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Crimen sollicitationis

Crimen sollicitationis (Latin: crime of solicitation) is the title of a 1962 document ("Instruction") of the Holy Office codifying procedures to be followed in cases of priests or bishops of the Catholic Church accused of having used the sacrament of Penance to make sexual advances to penitents.[2][3] It repeated, with additions, the contents of an identically named instruction issued in 1922 by the same office.[2][4]



The word diocese (/ˈdaɪəsɪs, -siːs, -siːz/) is derived from the Greek term dioikesis (διοίκησις) meaning 'administration'. Today, when used in an ecclesiastical sense, it refers to the ecclesiastical district under the jurisdiction of a bishop.

Vicar General of the diocese
As vicar of the bishop, the vicar general exercises the bishop's ordinary executive power over the entire diocese and, thus, is the highest official in a diocese or other particular church after the diocesan bishop or his equivalent in canon law.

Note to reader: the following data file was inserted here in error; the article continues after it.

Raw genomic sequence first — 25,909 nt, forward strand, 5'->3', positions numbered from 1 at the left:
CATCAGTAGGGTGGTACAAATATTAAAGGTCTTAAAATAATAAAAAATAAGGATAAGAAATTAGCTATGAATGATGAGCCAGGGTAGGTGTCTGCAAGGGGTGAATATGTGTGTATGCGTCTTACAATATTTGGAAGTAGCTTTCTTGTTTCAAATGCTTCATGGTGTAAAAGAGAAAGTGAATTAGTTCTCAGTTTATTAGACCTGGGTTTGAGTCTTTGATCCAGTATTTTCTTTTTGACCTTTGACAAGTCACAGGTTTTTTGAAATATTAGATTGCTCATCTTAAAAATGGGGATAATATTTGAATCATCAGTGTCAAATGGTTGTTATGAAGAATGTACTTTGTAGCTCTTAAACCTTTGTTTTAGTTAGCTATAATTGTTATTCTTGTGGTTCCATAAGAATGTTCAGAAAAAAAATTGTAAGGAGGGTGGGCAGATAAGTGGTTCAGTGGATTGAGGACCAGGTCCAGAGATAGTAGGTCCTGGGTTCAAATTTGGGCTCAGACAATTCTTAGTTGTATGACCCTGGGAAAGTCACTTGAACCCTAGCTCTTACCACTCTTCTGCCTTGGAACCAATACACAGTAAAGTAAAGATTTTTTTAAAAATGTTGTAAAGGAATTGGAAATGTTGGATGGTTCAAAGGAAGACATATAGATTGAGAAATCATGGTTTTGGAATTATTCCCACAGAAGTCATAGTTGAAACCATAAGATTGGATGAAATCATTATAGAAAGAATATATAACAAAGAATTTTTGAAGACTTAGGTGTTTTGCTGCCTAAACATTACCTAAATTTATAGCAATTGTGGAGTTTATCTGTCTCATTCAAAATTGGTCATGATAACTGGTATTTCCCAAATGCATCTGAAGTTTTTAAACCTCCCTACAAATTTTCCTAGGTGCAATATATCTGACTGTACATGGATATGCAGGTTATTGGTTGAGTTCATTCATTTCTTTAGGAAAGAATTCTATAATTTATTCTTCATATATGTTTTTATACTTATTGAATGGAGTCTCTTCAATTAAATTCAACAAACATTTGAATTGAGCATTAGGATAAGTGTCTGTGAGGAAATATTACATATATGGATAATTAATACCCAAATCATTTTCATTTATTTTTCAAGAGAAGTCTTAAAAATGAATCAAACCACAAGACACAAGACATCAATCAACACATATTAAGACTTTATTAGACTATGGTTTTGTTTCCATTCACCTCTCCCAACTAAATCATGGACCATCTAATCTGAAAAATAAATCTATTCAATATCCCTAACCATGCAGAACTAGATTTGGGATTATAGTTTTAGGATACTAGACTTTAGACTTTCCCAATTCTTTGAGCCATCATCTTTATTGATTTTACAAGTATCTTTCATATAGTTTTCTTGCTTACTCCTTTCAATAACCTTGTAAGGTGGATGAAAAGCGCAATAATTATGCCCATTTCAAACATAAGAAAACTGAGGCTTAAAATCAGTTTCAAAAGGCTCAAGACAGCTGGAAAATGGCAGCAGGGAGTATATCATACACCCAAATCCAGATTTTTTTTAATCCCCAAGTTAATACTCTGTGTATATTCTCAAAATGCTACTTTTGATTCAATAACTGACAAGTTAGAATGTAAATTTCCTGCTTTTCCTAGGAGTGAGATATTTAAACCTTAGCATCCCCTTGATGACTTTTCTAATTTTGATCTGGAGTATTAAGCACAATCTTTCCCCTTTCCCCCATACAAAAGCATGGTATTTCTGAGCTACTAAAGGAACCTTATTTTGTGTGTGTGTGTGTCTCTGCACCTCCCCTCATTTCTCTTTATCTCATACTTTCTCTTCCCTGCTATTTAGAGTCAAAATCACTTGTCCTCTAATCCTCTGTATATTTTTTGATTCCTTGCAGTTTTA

Chancellor of the diocese

The Chancellor is generally one of four chief dignitaries in the cathedral chapter, the others being the Dean, the Precentor and the Treasurer. In the Roman Catholic Church a chancellor is the chief record-keeper of a diocese or eparchy or their equivalent.

Chancellor (ecclesiastical) - Wikipedia

Definitions coming soon . . . 

1.  Canon Law

2.  Incardination

3.  Excommunication

4.  Laicization